October 2010 – Number 15
GUIDELINES CONCERNING THE USE OF SIDE LETTERS AND WITHDRAWAL PROVISIONS IN SBA’S MODEL LIMITED PARTNERSHIP AGREEMENT (LPA)
The guidance below was developed by the Investment Division of the U.S. Small Business Administration (“SBA”) for SBIC applicants, investors and service providers to use in drafting, negotiating and amending the limited partnership agreement for prospective and licensed SBICs. This guidance is intended to clarify SBA’s position with respect to certain legal tools and provisions.
- SBA strongly encourages SBIC applicants and licensees to avoid the use of side letters.
- Terms that (i) apply to all of a fund’s investors; (ii) impose restrictions on the activities of the fund or general partner; (iii) require the fund to engage or refrain from engaging in particular activities; (iv) require the managers to make best or reasonable efforts to achieve a particular result; or (v) may be construed to provide preferential treatment to or adversely affect certain investors should be included in the limited partnership agreement, not in a side letter.
- If a fund or its general partner determines that a side letter will contain terms that are appropriate for a side letter and not more properly included in the fund’s limited partnership agreement, the fund’s limited partnership agreement must be amended to include a provision that specifically authorizes the fund and the general partner to enter into side letters and sets forth any conditions under which the fund or GP may do so. The provision must state that all side letters require to SBA’s prior written approval.
- An applicant must submit drafts of all contemplated and executed side letters with its license application. If an applicant negotiates a side letter with an investor after filing its application, the applicant must submit a draft to its assigned SBA licensing analyst as soon as possible to minimize delay.
- Any licensed SBIC that is still fundraising and determines that a side letter with a new investor is necessary must submit a draft of the side letter to its operations analyst along with an amendment to its LPA authorizing the fund and GP to enter into side letters if the LPA does not already include such a provision.
SBA will not approve a side letter containing a “Most Favored Nation” clause which automatically extends to the LP any more favorable rights and benefits established by another investor’s side letter or similar agreement. However, SBA will allow an LP to require disclosure of other side letters and the ability to veto the extension of more favorable rights and benefits to other investors. Sample language for such a provision is as follows:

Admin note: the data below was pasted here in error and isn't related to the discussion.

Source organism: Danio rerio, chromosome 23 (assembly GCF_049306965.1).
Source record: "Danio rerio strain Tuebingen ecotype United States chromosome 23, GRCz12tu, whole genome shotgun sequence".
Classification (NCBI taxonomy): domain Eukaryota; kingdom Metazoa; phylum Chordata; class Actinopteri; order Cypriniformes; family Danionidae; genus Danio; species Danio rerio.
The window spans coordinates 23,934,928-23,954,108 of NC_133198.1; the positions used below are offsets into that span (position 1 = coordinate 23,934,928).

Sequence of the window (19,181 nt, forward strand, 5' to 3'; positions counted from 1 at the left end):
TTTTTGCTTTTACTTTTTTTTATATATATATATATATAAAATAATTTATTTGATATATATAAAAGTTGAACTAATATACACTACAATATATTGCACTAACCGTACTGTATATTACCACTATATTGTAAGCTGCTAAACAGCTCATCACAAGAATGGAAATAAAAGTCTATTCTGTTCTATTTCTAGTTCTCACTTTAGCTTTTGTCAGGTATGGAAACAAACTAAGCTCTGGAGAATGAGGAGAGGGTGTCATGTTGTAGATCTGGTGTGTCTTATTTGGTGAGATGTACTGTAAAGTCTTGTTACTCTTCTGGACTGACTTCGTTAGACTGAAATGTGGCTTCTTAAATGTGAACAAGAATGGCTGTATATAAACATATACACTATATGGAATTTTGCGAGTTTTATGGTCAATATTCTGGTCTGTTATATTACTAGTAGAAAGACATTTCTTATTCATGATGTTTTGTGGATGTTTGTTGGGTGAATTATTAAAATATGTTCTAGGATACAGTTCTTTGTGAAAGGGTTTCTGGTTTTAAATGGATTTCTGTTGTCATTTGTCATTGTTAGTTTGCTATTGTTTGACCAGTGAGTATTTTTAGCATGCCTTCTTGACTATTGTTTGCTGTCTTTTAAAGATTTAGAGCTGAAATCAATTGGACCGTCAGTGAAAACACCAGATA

- Neither the Partnership, the General Partner nor any of the General Partner’s officers shall have entered into any side letter or similar agreement on or prior to the date hereof with any investor in the Partnership or any Parallel Investment Fund in connection with such investor’s investment in the Partnership or any Parallel Investment Fund, except as disclosed to the Investor in writing on or prior to the date hereof (“Disclosed Side Letters”). If at any time and from time to time an investor in the Partnership or any Parallel Investment Fund receives any other side letter or similar agreement, then the Investor will be given copies of such side letter or other agreement. In the event that the Partnership, the General Partner or any of the General Partner’s officers shall enter into any Disclosed Side Letter or other side letter or similar agreement with an existing or future investor in the Partnership or any Parallel Investment Fund on or after the date hereof that has the effect of establishing rights or otherwise benefiting such investor in a manner more favorable in any material respect to such investor than the rights and benefits established in favor of the Investor by the Partnership Agreement and this letter agreement, the Investor shall be offered in writing the opportunity to veto such rights and benefits of such Disclosed Side Letter, other side letter or similar agreement.